Malaria control programme faces challenge of getting people to sleep in nets

The National Malaria Control Programme (NMCP) has started distributing Insecticide Treated Nets (ITN), free of charge, to ensure a reduction in the mortality rate through malaria, but the Programme faces the challenge of getting people to sleep in the nets.

Dr. Mrs Constance Bart-Plange, Programme Manager, NMCP, said the project was aimed at supplying every two people with one net, since it had been proved that the ITN helped to reduce malaria.

“Our challenge, however, is getting people to sleep in the nets,” she said.

Dr Bart-Plange made this known at a malaria advocacy workshop for leaders of faith-based organizations.

She said: “As faith-based leaders, you wield an important role in your congregations and communities…your followers listen to you with rapt attention and follow your teachings. Talking to your congregation about malaria will make them pause to take the recommended action to fight the disease.”

Dr Bart-Plange said what was needed to prevent malaria was to get the public to adopt appropriate behaviours that would lead to a malaria-free Ghana.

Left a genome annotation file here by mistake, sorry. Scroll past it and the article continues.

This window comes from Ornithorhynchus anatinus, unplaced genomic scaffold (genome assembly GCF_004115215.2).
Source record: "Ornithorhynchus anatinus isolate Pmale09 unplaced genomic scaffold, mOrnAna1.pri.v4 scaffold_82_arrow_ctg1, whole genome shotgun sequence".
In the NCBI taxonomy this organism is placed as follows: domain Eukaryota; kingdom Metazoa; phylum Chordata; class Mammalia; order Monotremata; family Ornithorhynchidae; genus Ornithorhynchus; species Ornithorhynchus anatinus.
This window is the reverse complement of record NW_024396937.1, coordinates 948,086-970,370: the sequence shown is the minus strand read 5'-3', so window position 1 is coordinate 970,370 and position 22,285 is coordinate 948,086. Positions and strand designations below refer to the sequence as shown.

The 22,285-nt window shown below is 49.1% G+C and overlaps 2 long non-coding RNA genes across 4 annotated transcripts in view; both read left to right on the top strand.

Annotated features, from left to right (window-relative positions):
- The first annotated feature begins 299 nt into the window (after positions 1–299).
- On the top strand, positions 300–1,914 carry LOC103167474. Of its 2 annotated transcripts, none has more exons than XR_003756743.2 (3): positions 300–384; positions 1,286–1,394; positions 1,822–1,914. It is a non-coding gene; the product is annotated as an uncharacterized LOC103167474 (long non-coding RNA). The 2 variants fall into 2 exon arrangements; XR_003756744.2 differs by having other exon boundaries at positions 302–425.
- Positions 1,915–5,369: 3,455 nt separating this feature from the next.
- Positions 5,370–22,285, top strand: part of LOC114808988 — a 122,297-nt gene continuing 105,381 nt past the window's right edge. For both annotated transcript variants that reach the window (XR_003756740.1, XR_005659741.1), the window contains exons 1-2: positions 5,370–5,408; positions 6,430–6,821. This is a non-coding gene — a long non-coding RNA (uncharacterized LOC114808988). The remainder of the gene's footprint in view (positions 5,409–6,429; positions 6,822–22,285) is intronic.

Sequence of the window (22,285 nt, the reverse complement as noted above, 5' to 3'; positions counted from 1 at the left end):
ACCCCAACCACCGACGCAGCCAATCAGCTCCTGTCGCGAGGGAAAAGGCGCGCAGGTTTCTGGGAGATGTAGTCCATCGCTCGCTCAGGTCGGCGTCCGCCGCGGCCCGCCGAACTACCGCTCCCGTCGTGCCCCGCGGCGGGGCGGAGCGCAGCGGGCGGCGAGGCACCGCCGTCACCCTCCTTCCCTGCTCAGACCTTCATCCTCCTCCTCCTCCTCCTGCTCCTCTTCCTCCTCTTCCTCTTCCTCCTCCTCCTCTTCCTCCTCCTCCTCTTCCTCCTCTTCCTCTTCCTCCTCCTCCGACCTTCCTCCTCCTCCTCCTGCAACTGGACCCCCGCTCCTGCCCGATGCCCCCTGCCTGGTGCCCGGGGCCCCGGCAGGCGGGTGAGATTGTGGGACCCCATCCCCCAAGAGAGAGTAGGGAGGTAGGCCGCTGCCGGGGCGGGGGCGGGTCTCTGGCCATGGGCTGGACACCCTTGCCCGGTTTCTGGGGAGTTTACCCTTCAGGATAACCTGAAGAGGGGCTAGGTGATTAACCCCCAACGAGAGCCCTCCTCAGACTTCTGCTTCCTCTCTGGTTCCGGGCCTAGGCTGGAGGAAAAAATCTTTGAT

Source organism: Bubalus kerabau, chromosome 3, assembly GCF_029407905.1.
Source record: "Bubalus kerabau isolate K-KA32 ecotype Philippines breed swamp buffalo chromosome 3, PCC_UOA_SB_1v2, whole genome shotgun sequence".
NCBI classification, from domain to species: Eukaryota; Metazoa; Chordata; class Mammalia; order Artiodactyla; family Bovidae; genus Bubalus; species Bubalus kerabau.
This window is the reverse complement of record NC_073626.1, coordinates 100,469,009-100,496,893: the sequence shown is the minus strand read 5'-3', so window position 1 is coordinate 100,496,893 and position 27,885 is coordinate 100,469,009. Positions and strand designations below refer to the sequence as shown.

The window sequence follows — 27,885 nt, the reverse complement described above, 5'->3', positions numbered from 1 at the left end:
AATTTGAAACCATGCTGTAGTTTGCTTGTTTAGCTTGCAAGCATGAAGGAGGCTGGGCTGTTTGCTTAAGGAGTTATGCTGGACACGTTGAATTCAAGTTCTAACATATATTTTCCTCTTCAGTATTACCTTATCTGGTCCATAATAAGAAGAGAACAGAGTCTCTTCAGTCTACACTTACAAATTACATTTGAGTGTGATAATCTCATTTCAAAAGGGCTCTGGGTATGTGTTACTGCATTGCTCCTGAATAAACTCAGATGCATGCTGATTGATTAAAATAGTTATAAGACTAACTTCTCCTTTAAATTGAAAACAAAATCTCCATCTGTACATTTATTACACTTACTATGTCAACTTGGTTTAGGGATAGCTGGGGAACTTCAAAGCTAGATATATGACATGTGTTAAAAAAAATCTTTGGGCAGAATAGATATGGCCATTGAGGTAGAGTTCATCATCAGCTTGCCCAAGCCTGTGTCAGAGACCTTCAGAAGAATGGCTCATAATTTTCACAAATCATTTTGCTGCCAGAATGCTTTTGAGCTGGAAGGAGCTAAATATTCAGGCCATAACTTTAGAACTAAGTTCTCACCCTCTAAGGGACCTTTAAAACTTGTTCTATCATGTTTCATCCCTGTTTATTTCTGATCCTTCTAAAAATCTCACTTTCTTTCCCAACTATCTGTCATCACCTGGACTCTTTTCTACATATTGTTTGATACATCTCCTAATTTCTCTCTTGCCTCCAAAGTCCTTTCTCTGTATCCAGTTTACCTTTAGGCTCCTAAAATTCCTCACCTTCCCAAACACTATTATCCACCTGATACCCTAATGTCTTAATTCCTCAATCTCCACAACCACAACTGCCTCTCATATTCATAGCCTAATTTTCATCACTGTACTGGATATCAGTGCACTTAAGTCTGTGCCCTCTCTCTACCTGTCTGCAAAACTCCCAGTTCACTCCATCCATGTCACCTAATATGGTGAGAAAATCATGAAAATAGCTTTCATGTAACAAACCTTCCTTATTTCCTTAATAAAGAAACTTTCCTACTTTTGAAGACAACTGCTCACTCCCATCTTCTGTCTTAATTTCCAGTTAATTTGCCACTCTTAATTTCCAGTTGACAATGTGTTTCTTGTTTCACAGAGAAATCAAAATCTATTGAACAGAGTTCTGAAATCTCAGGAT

She stressed the need for pregnant women to use malaria medicines to protect themselves and their unborn babies. She noted that the medicines were given free of charge to pregnant women, but patronage was not the best.

Dr Bart-Plange reminded Ghanaians that chloroquine and other single dose treatments were no longer effective and advised that the most effective anti-malaria drugs were Artemisinin based combination drugs.

Ms Lisa Kramer, Malaria Programme Manager at the United States Agency for International Development (USAID) and the President’s Malaria Initiative (PMI), expressed the commitment of the organisations to help in the fight against malaria.

She pointed out that everybody was vulnerable to malaria and it was important that faith-based leaders joined in the fight.

Malaria is caused by a plasmodium parasite and transmitted through the bite of an infective female anopheles mosquito.

In Ghana, 7,500 malaria cases are reported at various hospitals on a daily basis and about 4,000 deaths are recorded a year as a result of malaria.

Source: GNA

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